Overactive Thyroid in Pregnancy

Thyrotoxicosis and hyperthyroidism can complicate pregnancy, and need to be properly diagnosed and treated, according to 2011 guidelines from the American Thyroid Association. istockphoto

Thyrotoxicosis is a medical term that can be used to refer to hyperthyroidism -- an excess of thyroid hormone. During pregnancy, thyrotoxicosis is defined as test results that show high levels of Free Thyroxine (Free T4) and/or high Free Triiodothyronine (Free T3). The 2011 "Guidelines of the American Thyroid Association for the Diagnosis and Management of Thyroid Disease During Pregnancy and Postpartum” offer specific recommendations regarding thyrotoxicosis/hyperthyroidism in pregnancy.

Note: According to the 2011 Guidelines, due to the effect of the pregnancy hormone hCG, normal TSH values during pregnancy can be as low as 0.03 mIU/L in a pregnant woman. The Guidelines recommend that in a woman who has a TSH level of less than .1 mIU/L during her first trimester, doctors should take a comprehensive medical history and perform a physical exam. In addition, the Free T4 levels should be measured.

Other recommendations from the Guidelines are summarized here. 

What is Causing the Hyperthyroidism?

The challenge in pregnancy is to determine the cause of the hyperthyroidism. The most common cause of hyperthyroidism in pregnancy is gestational hyperthyroidism, also called “transient hyperthyroidism of hyperemesis gravidarum.” Another common cause of hyperthyroidism during pregnancy is Graves’ disease, the autoimmune condition that causes overactivity of the thyroid gland. Other non-autoimmune causes of hyperthyroidism include toxic multinodular goiter, toxic adenoma, and a situation known as factitious thyrotoxicosis -- hyperthyroidism due to overmedication with thyroid hormone medication.

Gestational Hyperthyroidism/Transient Hyperthyroidism

This type of hyperthyroidism is characterized by an elevated Free T4 level, and low or undetectable thyroid stimulating hormone (TSH) level, without any antibodies that would suggest Graves’ disease. It’s estimated that this type of hyperthyroidism occurs in 1% to 3 % of pregnancies, and is due to elevated hCG, a pregnancy hormone.

In some women, gestational hyperthyroidism can be a cause for a condition known as hyperemesis gravidarum, which is characterized by severe nausea, excessive vomiting, electrolyte disturbances, and usually loss of more than five percent of a woman's body weight -- unusual during pregnancy. Hyperemesis gravidarum usually occurs during the first trimester of pregnancy, and after various hormone levels peak during that trimester, thyroid levels typically normalize. Hyperemesis is sometimes treated with intravenous nutrition and hydration, anti-nausea drugs, or hospitalization. In rare cases, extreme hyperthyroidism due to hyperemesis gravidarum may involve short-term treatment with an antithyroid drug or short course of a beta blocker.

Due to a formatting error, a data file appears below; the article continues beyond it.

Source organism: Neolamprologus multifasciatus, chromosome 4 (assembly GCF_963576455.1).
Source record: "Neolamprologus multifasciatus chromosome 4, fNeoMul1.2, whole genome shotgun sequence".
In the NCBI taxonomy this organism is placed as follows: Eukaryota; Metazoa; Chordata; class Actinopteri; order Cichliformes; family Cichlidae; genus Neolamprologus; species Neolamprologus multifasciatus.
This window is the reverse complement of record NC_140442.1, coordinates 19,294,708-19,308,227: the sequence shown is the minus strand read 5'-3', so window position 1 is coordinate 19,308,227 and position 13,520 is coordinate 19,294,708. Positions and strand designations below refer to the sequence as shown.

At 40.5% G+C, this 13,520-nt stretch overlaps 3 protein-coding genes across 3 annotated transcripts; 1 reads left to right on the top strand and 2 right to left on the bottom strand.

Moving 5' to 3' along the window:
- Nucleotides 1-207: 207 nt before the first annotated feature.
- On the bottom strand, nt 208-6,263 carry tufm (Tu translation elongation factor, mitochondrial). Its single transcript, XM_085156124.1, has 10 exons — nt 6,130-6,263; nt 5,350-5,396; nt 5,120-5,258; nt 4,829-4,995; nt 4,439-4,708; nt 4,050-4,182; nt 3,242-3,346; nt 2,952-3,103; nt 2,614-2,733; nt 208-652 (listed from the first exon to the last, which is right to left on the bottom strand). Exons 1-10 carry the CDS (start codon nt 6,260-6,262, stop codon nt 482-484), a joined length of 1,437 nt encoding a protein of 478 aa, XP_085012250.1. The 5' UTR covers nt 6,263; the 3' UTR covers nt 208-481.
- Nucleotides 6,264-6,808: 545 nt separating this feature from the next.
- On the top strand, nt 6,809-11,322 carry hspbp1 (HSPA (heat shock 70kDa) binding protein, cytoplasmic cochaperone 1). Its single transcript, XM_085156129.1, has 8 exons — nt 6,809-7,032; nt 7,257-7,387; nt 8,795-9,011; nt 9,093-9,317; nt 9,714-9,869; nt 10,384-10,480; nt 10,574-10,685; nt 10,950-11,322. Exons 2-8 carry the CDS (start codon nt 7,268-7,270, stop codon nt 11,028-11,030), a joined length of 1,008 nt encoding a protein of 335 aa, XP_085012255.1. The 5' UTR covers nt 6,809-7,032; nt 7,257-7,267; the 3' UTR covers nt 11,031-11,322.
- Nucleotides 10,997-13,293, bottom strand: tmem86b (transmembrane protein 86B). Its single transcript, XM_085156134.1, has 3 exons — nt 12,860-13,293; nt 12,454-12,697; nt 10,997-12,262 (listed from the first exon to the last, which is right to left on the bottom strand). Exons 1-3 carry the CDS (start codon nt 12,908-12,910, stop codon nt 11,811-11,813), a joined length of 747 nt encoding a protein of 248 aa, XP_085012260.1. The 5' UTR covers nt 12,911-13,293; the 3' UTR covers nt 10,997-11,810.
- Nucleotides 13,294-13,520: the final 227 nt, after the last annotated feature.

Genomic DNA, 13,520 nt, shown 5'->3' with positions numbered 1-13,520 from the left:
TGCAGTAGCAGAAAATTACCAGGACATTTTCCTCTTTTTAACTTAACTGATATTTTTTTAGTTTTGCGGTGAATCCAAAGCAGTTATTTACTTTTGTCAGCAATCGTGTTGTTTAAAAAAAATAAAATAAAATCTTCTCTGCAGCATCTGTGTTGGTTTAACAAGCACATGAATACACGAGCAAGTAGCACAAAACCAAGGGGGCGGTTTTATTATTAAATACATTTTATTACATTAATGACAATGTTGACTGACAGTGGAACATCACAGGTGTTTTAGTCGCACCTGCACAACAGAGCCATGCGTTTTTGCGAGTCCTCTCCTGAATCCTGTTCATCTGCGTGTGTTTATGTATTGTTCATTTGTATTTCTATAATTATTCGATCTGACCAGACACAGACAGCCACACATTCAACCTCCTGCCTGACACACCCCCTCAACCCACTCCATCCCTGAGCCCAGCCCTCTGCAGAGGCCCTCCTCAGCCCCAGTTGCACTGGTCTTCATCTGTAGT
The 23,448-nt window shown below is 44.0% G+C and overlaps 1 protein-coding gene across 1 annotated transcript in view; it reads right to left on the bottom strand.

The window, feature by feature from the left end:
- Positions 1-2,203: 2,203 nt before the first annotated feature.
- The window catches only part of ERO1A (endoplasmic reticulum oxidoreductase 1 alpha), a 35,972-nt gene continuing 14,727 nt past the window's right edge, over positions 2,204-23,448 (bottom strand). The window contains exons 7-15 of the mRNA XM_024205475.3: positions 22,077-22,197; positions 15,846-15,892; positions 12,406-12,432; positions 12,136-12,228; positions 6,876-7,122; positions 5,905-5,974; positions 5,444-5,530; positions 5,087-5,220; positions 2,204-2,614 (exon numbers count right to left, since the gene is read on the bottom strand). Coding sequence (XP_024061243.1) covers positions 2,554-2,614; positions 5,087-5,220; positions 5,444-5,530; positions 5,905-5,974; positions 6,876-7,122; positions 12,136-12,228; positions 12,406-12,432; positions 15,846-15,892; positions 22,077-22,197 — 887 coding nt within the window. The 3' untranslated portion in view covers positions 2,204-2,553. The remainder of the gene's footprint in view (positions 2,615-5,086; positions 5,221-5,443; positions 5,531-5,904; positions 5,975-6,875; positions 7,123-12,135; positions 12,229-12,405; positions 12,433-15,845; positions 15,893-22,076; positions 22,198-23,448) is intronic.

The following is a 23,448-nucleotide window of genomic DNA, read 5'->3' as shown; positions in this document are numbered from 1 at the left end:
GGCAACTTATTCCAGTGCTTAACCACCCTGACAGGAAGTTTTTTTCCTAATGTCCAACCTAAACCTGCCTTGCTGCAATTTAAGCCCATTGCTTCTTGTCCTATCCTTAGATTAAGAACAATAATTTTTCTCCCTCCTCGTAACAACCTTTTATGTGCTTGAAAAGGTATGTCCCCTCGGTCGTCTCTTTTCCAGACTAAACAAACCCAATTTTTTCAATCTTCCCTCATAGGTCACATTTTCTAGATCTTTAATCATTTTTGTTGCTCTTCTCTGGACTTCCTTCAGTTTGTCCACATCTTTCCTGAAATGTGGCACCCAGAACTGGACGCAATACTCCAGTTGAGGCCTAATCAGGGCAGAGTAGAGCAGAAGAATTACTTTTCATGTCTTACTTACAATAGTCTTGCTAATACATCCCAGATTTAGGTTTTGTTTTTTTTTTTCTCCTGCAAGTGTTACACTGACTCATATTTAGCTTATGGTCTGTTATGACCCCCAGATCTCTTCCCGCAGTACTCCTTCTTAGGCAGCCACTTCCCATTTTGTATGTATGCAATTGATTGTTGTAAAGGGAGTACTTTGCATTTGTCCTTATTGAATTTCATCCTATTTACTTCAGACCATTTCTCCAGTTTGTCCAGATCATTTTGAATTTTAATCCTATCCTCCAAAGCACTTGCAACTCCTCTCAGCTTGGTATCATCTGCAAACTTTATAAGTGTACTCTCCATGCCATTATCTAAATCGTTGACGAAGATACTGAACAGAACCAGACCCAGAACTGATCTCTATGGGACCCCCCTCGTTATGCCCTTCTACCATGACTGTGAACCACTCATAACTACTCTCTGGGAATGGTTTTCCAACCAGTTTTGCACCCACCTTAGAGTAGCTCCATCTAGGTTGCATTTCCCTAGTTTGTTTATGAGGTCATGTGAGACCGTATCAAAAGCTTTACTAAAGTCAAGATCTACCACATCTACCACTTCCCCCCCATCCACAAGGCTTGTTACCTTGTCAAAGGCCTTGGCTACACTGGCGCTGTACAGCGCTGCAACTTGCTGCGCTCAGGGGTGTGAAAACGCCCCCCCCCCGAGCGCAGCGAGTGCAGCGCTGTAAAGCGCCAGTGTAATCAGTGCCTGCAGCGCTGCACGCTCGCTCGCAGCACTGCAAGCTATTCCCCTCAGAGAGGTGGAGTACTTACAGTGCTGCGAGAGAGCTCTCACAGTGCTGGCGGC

Graves' Disease


In the absence of clinical signs of Graves’ disease -- like an enlarged thyroid (goiter), bulging eyes or other thyroid eye-symptoms/ophthalmopathy, or other common symptoms – doctors will typically diagnose gestational hyperthyroidism in a woman with elevated Free T4 and low TSH. But if there is a suspicion of underlying autoimmune Graves' disease, the Guidelines also recommend measuring TSH receptor antibody (TRAb) levels. In some cases, Thyroid Stimulating Immunoglobulins (TSI) may be measured.

According to the Guidelines, radioactive iodine (RAI) scanning or radioiodine uptake (RAIU) tests -- tests that are frequently used to help diagnose Graves' disease and hyperthyroidism -- should not be done during pregnancy, as they pose a significant risk to fetal thyroid development. 


Typically, pregnant women receive antithyroid drug treatment (if newly diagnosed), or, if a woman is an existing patient, her dosage will be adjusted so that free T4 levels remain in the normal reference range for someone who is not pregnant.

The antithyroid drug of choice during the first trimester is propylthiouracil, because methimazole has a slightly higher (though very small) risk of birth defects.

The Guidelines recommend switching to methimazole for the second and third trimesters.

If a pregnant woman has a negative reaction to or debilitating side effects from antithyroid drugs, requires very high doses to control her hyperthyroidism, or has uncontrolled hyperthyroidism despite treatment, surgery may be recommended. Experts recommend that if surgery is needed, it be performed during the second trimester, when it is least likely to endanger the pregnancy.

Radioactive iodine (RAI) treatment is never be given to any woman who is or who might be pregnant, as it poses a risk to fetal thyroid function.


Stagnaro-Green, Alex, et. al. "Guidelines of the American Thyroid Association for the Diagnosis and Management of Thyroid Disease During Pregnancy and Postpartum.” Thyroid. Volume 21, Number 10, 2011